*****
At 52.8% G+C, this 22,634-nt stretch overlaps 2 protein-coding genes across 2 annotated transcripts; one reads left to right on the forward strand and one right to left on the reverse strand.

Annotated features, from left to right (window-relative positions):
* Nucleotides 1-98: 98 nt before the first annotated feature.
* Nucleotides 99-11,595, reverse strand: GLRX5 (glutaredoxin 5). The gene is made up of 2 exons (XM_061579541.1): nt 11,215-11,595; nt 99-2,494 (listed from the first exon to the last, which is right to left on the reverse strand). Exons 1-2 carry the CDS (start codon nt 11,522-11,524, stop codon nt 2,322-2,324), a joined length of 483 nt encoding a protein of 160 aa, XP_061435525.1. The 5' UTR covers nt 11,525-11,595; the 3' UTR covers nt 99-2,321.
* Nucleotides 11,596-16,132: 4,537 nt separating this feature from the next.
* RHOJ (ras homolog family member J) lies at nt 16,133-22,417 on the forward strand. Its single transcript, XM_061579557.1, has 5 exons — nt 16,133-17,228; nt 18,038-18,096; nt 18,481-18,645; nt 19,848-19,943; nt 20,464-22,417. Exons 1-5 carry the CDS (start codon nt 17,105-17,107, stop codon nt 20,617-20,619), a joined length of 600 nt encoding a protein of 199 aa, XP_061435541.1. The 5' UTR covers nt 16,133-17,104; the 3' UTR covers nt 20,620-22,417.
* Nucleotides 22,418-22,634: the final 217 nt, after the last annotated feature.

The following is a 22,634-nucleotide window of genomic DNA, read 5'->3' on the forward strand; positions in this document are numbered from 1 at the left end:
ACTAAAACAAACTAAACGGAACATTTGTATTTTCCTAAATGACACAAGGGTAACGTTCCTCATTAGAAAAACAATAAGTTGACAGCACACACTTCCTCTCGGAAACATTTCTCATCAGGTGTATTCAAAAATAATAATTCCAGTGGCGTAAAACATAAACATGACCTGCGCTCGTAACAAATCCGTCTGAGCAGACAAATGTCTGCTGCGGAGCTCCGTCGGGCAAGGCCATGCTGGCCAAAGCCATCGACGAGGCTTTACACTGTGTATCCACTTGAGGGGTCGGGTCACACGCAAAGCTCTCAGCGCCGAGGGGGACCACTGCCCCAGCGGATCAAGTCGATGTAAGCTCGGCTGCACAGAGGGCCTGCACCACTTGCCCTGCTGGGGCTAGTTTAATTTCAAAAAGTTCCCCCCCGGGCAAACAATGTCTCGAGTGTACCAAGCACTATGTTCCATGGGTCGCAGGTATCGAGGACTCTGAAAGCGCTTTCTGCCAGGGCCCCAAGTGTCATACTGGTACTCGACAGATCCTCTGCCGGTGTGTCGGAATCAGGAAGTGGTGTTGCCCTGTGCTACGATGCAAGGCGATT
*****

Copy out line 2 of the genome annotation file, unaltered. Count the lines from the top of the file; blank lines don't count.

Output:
Annotated features, from left to right (window-relative positions):